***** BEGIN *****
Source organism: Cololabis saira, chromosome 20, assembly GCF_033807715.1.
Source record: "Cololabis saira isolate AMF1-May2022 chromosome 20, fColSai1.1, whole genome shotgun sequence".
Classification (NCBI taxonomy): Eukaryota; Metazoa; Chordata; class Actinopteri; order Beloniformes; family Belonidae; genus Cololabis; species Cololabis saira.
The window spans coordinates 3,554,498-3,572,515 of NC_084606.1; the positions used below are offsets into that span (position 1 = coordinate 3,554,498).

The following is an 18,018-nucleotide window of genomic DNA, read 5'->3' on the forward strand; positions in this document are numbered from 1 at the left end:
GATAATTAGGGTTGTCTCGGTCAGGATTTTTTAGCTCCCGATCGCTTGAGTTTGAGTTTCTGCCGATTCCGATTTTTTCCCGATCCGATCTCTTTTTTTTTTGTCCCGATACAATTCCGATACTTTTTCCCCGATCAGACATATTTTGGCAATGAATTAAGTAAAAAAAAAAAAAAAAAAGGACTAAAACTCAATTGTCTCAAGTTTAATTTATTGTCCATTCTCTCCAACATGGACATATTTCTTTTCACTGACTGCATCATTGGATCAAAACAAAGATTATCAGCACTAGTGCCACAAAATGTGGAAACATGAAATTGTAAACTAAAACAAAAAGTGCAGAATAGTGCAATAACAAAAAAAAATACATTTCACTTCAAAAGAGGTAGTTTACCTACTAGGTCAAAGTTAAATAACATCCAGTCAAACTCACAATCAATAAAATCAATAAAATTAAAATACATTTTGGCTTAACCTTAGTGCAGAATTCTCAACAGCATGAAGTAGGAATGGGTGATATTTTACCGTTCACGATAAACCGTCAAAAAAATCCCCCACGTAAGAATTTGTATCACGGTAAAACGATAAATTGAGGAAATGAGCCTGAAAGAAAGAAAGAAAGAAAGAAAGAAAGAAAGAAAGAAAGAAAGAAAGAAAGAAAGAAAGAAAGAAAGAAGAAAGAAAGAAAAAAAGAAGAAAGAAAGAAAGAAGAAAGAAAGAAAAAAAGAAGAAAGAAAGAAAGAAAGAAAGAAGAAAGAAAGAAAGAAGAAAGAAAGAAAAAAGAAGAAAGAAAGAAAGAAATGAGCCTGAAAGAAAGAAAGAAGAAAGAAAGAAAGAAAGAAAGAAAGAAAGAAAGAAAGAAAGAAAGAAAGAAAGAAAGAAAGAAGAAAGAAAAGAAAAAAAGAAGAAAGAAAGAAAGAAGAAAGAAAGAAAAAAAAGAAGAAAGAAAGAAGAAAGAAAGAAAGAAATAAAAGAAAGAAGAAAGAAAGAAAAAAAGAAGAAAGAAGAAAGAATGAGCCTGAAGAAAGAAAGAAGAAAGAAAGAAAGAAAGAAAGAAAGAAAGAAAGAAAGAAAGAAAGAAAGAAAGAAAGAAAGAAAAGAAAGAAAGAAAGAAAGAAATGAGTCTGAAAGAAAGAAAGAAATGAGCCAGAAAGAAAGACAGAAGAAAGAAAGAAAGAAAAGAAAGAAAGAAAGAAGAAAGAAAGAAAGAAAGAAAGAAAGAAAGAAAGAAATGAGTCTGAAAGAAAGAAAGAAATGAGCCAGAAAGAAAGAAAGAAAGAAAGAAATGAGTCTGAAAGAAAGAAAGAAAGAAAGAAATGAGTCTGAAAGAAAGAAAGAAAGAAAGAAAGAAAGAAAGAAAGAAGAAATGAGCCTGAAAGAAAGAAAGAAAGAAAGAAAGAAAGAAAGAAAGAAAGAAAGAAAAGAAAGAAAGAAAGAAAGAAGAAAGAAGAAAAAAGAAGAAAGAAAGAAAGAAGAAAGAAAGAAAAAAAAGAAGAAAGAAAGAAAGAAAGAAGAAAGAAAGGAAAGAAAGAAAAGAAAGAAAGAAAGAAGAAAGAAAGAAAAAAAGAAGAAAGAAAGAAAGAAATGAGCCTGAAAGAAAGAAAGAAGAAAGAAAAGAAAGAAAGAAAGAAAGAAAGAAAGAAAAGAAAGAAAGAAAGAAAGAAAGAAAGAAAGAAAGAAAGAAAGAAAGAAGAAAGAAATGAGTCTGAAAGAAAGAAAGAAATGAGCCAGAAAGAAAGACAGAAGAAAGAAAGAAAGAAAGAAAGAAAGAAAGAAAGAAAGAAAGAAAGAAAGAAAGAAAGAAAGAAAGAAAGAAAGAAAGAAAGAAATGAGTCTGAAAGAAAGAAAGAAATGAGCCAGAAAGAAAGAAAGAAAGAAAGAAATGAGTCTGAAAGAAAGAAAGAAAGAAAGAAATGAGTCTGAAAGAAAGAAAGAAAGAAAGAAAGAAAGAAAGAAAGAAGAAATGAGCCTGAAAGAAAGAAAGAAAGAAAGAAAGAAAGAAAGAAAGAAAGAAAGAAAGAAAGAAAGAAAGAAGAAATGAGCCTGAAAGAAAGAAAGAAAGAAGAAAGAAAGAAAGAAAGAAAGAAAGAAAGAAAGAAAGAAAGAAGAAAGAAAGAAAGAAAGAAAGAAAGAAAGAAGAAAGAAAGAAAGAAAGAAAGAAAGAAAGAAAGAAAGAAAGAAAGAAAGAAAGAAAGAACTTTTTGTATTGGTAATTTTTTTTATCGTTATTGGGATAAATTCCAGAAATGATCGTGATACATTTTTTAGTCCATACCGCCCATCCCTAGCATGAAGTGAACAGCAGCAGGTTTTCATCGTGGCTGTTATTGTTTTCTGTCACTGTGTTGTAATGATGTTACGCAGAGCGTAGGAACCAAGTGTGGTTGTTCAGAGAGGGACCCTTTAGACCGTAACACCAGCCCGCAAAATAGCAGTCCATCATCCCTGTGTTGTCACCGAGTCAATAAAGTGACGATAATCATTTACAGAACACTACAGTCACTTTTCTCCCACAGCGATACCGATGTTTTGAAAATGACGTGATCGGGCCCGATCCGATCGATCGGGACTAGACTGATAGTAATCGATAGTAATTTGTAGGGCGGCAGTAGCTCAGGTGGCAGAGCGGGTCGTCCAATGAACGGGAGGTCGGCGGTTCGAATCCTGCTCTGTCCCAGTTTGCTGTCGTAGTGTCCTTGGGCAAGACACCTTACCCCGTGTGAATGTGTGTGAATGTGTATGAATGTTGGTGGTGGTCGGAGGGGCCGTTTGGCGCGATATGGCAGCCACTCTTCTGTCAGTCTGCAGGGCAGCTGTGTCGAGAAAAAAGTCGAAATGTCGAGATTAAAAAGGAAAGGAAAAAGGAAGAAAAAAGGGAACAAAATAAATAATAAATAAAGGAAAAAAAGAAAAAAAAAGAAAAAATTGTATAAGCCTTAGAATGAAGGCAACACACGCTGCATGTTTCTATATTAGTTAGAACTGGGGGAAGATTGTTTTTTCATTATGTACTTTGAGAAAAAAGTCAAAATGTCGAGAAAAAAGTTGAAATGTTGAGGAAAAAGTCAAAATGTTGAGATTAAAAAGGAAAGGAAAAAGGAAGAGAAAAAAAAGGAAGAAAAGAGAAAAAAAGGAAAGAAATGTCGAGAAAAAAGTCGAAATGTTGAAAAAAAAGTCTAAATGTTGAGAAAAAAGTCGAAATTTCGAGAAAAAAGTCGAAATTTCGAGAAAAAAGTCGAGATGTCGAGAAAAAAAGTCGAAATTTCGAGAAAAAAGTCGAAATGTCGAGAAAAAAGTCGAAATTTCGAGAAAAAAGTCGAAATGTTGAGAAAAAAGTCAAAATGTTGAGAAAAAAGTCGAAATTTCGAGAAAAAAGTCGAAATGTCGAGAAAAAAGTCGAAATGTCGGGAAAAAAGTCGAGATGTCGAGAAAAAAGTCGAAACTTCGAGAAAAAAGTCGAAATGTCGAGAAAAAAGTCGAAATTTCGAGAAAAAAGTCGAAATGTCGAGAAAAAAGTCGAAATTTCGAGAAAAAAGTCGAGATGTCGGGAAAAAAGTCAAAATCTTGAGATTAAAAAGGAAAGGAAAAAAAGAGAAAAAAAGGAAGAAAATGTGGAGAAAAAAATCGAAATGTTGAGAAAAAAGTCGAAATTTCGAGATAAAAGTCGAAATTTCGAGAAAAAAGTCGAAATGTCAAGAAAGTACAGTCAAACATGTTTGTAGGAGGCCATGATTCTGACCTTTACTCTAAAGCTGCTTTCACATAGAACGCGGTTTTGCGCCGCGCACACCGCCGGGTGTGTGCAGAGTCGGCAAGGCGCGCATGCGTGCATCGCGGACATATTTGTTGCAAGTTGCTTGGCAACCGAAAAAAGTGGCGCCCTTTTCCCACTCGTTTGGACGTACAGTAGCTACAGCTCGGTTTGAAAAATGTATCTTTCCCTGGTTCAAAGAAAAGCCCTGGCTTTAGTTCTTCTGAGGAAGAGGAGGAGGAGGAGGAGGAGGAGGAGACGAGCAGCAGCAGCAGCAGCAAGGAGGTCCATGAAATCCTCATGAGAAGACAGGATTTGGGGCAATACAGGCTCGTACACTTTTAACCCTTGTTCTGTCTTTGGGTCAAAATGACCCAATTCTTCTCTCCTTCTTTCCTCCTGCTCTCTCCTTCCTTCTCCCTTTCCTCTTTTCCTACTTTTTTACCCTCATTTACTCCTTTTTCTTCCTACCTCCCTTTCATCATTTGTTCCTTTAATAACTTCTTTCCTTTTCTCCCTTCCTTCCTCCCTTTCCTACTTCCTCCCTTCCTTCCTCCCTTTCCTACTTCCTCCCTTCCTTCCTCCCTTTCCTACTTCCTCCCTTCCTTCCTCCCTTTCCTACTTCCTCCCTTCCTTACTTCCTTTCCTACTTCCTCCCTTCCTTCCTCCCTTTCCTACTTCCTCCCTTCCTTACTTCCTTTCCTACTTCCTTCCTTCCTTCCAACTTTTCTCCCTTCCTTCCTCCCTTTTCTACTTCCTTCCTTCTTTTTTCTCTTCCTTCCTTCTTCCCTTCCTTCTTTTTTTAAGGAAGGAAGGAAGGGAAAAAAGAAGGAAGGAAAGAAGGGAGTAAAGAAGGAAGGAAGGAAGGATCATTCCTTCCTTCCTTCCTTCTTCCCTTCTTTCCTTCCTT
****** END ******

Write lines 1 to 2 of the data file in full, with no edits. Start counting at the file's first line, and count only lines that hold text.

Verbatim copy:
Source organism: Cololabis saira, chromosome 20, assembly GCF_033807715.1.
Source record: "Cololabis saira isolate AMF1-May2022 chromosome 20, fColSai1.1, whole genome shotgun sequence".